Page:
The team decided it needed a competition between Church and Brandon Watson. Why, I don't really know. Watson isn't a prospect of any note, and Church had actually held his own over a fairly decent sample of big league at-bats, despite a second half slump. If he was a flash-in-a-pan, then he was a flash-in-a-pan; however, it helps to give the guy an opportunity to flash or to pan out. At any rate, maybe it was Bowden's lingering fixation on Watson's speed. Or maybe it was Frank Robinson's frustration with Church. Or maybe it was all caused by Church. And maybe Church was in denial about the whole thing, because when the incomprehensible-yet-predictable occurred (Church's demotion), he acted shocked. He might've sulked---probably did. Objectively---from an outsider's perspective---he'd have cause, as most of the team stunk this spring, not just him. And he had an option year remaining, of course. It's easy to throw out blithe accusations about a player's dedication when you control the player.

So Church was demoted, and you started hearing things about him. He didn't play hard; he wasn't into the game; he exhibited bad body language or somesuch; he always came up with excuses. These things weren't really reported in articles, mind you; instead, they were (and are) predominantly mailbag fodder, which makes the characterizations seem sort of suspect or at least indicative of a subjective viewpoint. Is there anything there? I'd imagine so; but if so, where's the article on "Ryan Church, bad teammate"? It's not there. What there has been is innuendo.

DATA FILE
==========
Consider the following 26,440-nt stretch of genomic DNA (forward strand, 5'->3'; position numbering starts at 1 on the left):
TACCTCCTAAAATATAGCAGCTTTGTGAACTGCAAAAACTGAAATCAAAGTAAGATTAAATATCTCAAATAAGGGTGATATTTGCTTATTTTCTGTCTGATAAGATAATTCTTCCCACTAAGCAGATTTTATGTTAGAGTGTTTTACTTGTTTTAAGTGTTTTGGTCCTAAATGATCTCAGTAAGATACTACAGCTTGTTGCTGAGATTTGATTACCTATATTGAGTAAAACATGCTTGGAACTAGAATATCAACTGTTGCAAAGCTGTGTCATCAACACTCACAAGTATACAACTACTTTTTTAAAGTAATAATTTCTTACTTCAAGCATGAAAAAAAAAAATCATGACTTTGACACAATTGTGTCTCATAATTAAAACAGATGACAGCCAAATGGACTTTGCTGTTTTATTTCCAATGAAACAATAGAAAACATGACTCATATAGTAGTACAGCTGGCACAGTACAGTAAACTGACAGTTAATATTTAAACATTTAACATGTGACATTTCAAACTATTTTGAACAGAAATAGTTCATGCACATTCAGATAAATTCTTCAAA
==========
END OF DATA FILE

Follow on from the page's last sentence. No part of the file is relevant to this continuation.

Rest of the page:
Church was recalled, just as predictably, and scuffled for approximately two games before going on a homer spree. Then he cooled, and then he got the flu. Well, I'm assuming he did. I suppose that's yet another "injury" of sorts, and he was pretty much done when he came back. He cooled even more. The team fell into its worst period of ball for the season, and after all of 65 at-bats, he was sacrificed---subjected to an even worse indignity than being swapped for Brandon Watson: This time it was Alex Escobar who replaced him.

You think you know how to get injured, it seemed as though the club was saying, but just watch this!

You haven't heard a peep out of Church since then, which is decidedly a bad thing. Bowden keeps insisting that if Church were to do something---anything---down in the minors, Church would get the call. Bodes is begging him, or so he says. But no dice. Cap'n Leatherpants is not going to lower his standards, or else Frank won't.